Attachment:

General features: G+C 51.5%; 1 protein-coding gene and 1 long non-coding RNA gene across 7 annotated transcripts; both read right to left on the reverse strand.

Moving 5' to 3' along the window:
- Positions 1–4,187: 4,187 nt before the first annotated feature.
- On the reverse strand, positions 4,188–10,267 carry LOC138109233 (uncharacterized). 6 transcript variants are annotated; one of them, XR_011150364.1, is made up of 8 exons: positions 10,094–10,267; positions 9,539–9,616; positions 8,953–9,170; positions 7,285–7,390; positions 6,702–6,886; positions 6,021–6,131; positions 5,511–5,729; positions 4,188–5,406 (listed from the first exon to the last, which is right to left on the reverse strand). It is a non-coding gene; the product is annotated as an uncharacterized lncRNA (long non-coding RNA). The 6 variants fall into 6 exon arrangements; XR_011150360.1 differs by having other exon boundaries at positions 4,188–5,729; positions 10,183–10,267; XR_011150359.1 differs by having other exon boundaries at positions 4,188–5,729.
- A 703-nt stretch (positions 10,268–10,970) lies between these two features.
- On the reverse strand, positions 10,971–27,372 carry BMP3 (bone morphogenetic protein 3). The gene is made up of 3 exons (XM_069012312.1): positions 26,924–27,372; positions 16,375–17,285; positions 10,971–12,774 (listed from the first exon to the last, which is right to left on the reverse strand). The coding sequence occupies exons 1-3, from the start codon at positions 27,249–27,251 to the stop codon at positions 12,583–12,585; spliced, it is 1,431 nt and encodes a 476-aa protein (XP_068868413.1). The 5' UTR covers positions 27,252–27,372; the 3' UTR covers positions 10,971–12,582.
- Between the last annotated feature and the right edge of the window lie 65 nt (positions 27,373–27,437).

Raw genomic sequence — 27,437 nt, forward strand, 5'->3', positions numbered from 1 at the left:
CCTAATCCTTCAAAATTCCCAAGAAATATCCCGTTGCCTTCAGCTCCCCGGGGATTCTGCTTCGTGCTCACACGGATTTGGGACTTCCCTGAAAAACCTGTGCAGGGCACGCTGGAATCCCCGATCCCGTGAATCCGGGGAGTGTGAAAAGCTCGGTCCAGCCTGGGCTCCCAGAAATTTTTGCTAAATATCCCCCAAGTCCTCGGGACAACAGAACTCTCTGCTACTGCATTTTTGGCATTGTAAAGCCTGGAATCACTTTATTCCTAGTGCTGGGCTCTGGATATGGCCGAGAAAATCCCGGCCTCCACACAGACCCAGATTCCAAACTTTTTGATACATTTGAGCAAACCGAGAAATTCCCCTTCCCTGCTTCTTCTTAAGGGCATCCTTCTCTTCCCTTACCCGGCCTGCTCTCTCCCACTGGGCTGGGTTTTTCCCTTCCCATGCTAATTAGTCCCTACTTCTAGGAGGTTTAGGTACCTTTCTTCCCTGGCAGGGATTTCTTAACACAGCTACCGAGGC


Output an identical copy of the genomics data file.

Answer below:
General features: G+C 51.5%; 1 protein-coding gene and 1 long non-coding RNA gene across 7 annotated transcripts; both read right to left on the reverse strand.

Moving 5' to 3' along the window:
- Positions 1–4,187: 4,187 nt before the first annotated feature.
- On the reverse strand, positions 4,188–10,267 carry LOC138109233 (uncharacterized). 6 transcript variants are annotated; one of them, XR_011150364.1, is made up of 8 exons: positions 10,094–10,267; positions 9,539–9,616; positions 8,953–9,170; positions 7,285–7,390; positions 6,702–6,886; positions 6,021–6,131; positions 5,511–5,729; positions 4,188–5,406 (listed from the first exon to the last, which is right to left on the reverse strand). It is a non-coding gene; the product is annotated as an uncharacterized lncRNA (long non-coding RNA). The 6 variants fall into 6 exon arrangements; XR_011150360.1 differs by having other exon boundaries at positions 4,188–5,729; positions 10,183–10,267; XR_011150359.1 differs by having other exon boundaries at positions 4,188–5,729.
- A 703-nt stretch (positions 10,268–10,970) lies between these two features.
- On the reverse strand, positions 10,971–27,372 carry BMP3 (bone morphogenetic protein 3). The gene is made up of 3 exons (XM_069012312.1): positions 26,924–27,372; positions 16,375–17,285; positions 10,971–12,774 (listed from the first exon to the last, which is right to left on the reverse strand). The coding sequence occupies exons 1-3, from the start codon at positions 27,249–27,251 to the stop codon at positions 12,583–12,585; spliced, it is 1,431 nt and encodes a 476-aa protein (XP_068868413.1). The 5' UTR covers positions 27,252–27,372; the 3' UTR covers positions 10,971–12,582.
- Between the last annotated feature and the right edge of the window lie 65 nt (positions 27,373–27,437).

Raw genomic sequence — 27,437 nt, forward strand, 5'->3', positions numbered from 1 at the left:
CCTAATCCTTCAAAATTCCCAAGAAATATCCCGTTGCCTTCAGCTCCCCGGGGATTCTGCTTCGTGCTCACACGGATTTGGGACTTCCCTGAAAAACCTGTGCAGGGCACGCTGGAATCCCCGATCCCGTGAATCCGGGGAGTGTGAAAAGCTCGGTCCAGCCTGGGCTCCCAGAAATTTTTGCTAAATATCCCCCAAGTCCTCGGGACAACAGAACTCTCTGCTACTGCATTTTTGGCATTGTAAAGCCTGGAATCACTTTATTCCTAGTGCTGGGCTCTGGATATGGCCGAGAAAATCCCGGCCTCCACACAGACCCAGATTCCAAACTTTTTGATACATTTGAGCAAACCGAGAAATTCCCCTTCCCTGCTTCTTCTTAAGGGCATCCTTCTCTTCCCTTACCCGGCCTGCTCTCTCCCACTGGGCTGGGTTTTTCCCTTCCCATGCTAATTAGTCCCTACTTCTAGGAGGTTTAGGTACCTTTCTTCCCTGGCAGGGATTTCTTAACACAGCTACCGAGGC